I had my meeting at 7AM for a council I help run for software development in the USA. That is a chance to do the Powerpoint presentation and work with my very talented friends from SAP, Peter Keller, and Goodyear Tire’s Todd Lutz. We talked about test data–are you still awake reading this? I then had endless video conferences in the afternoon, but before those started, I had two more hours of video conferences on mostly status. I managed to actually get work done while the status conferences were running. I had a short break and slipped out to do some grocery shopping (I used up the coffee today).
Safeway had new challenges. Meat is becoming expensive, and only two packages are allowed for purchase per customer. There was toilet paper (we have not yet exhausted our supply) and I picked up a double set of paper towels (we have exhausted our paper towel supply). Back months ago, I bought toilet paper in each of my three orders online to Safeway before the lockdown. This was when the virus was beginning to hit in Oregon (the first cases were here in Washington County). Then, I just repeated much of the order not even noticing I was starting a trend on toilet paper purchases. Safeway online stopped having delivery windows and I have not been back to the online website, but we were full by then.
I picked up some ribs, Korean Cut (as I call it) across the bone. I got milk, eggs, butter, and so on.
Lunch was from BJ’s Brewhouse. Sorba noodles with chicken for me. Potato skins with cheese and bacon (I removed the green onions before Susie saw I forgot to exclude them, again). It was delivered on-time and without error.
The meeting and video conferences ran over until almost 6PM. The last was ninety minutes on a discussion (argument) about interfacing data. I had a beer after the workday ended. I will be checking my retirement balances again.
Corwin did the teriyaki soak and broiled the ribs. He had to start dinner as I was stuck in the argument and could not start dinner. I had to put the arguments on mute a couple of times to talk to Corwin about making dinner. I do not think anyone noticed.
Susie was happy with dinner. It was quite good.
Corwin discovered Olympic Provision‘s subscription service after we had our first delivery yesterday and convinced me to put it in a larger order. I agreed to invest some of my grocery money into their website to have more food sent. Corwin thinks we can have a couple of dinners from the package. It is a good experiment for the times. We may eat very well, it appears not to be that expensive.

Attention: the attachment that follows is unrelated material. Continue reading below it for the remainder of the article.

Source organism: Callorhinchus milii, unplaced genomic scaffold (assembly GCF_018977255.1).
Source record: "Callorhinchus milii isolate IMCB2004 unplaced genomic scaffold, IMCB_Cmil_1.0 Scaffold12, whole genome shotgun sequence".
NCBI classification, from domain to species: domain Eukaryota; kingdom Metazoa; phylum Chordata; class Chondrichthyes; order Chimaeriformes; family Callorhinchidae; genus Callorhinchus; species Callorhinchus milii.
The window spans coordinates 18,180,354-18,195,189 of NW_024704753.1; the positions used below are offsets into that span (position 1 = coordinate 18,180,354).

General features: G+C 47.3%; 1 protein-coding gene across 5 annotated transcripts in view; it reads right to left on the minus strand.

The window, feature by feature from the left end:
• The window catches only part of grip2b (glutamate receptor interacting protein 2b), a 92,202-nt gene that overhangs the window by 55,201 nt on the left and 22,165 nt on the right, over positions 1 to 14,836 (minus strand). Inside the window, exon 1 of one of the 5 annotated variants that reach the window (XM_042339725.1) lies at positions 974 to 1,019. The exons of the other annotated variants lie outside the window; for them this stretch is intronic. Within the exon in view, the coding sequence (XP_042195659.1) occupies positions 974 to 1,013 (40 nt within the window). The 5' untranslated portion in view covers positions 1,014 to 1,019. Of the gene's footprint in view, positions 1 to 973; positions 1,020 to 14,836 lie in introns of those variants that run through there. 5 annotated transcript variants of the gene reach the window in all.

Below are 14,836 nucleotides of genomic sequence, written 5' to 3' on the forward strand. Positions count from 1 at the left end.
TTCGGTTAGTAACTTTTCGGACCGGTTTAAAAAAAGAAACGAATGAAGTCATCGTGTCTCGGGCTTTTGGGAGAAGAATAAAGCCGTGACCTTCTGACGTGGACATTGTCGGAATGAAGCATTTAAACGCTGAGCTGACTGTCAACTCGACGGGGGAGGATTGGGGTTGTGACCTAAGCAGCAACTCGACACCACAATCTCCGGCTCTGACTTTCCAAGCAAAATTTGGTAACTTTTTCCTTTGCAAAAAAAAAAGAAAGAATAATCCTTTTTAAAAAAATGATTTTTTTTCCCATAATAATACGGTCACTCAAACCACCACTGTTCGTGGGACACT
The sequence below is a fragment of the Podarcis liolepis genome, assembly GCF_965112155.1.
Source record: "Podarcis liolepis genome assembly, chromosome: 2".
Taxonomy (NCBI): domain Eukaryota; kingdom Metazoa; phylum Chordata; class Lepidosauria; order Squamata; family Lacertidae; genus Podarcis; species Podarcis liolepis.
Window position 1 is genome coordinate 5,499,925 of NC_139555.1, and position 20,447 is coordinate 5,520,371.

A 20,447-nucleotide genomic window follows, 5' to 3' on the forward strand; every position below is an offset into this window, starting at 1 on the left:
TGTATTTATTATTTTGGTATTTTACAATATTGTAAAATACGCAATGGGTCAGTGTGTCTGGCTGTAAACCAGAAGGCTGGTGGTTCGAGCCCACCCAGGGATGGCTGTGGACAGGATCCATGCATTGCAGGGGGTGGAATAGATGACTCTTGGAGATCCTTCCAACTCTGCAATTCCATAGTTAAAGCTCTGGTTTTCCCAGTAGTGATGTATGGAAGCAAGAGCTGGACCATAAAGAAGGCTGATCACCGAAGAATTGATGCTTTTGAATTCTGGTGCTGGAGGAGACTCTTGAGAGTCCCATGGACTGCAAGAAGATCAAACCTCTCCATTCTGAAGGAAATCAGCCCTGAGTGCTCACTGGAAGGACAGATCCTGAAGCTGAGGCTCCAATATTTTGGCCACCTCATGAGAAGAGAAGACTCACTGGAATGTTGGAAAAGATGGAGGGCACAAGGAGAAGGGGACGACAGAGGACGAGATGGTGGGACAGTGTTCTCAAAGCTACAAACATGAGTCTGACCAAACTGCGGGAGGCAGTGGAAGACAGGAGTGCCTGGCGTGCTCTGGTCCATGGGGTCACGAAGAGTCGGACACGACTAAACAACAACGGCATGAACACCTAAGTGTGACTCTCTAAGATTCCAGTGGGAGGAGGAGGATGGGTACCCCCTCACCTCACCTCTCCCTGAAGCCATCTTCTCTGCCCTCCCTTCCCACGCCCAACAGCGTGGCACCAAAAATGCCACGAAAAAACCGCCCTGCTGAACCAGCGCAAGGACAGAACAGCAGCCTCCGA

I did put away Blitzkrieg in the West today. Here is a summary of my solo game.
I managed to get through two turns. The Allies’ counter-attack after the initial Axis attack had not done much. The German Army crushed the Belgium Army, and the armor and mech units encircled the French that had reached the front, and much of the French 2nd Army was destroyed. The Luftwaffe owned the skies. The unprotected Allies’ airbases were destroyed by airborne units and special forces. There was a four-kilometer hole in the Allies’ front. The last of active resistance ended in Holland, too, with the encircling and crushing of the Dutch forces.
And then luck turned on the Germans. The French heavy infantry reached the front with the light armor. The combined arms blew out the German best infantry. Feeble attacks performed miracles and sent the German units flying out of Belgium and back to Germany! The German forces were on the run!
And there I stopped. Germany would be not break-out as the deployment was just wrong from the start. It would be a slugfest with France attacking everywhere in two turns to find the weaknesses in the German lines.
(the die still shows the five that is the number of hexes to retreat the German stack of armor)
My conclusions follow.
The game was hard to learn, but the turns play fast. The rules begin to make some sense to me after a few practice turns. The combat tables require 3-1 and 4-1 odds to have a great result. The result that has you roll a die and retreat that far is rather shocking and undoubtedly unrealistic. Units do not retreat twenty kilometers through a forest! The stacking rules are too crazy, and I just set a two-unit limit except for minimal units that could be added in. Encircling is required to crush the other army.
Every unit lost is a shock point, two for armor and mech. Losing cities and fortresses are more shock points. With the loss of cities and army Belgium would fold. I think the Dutch would also fold (collapse in the game turns). I learned a lot about running the 1940 front. The shock rules are an exciting new idea.
But, the set-up is long, and I still do not know how to deploy the armies. The rules are very complicated, but that is the nature of this type of simulation wargame. Not sure I could find anyone to make the investment to learn and play the game. I have better games, but nothing that is such a good simulation of WW2. Hummmm…
The stock market crashed more than 500 points today. The Fed said more needed to be done. Yup!
The reports have more than one-thousand seven-hundred Americans killed today by the virus. The charts are still showing a reduction in infections and deaths.
The song I picked is from the Sacred Harp and is from Charles Wesley. This is a very old style singing with shaped notes and not for everyone: Sacred Harp Singers – Idumea (with lyrics).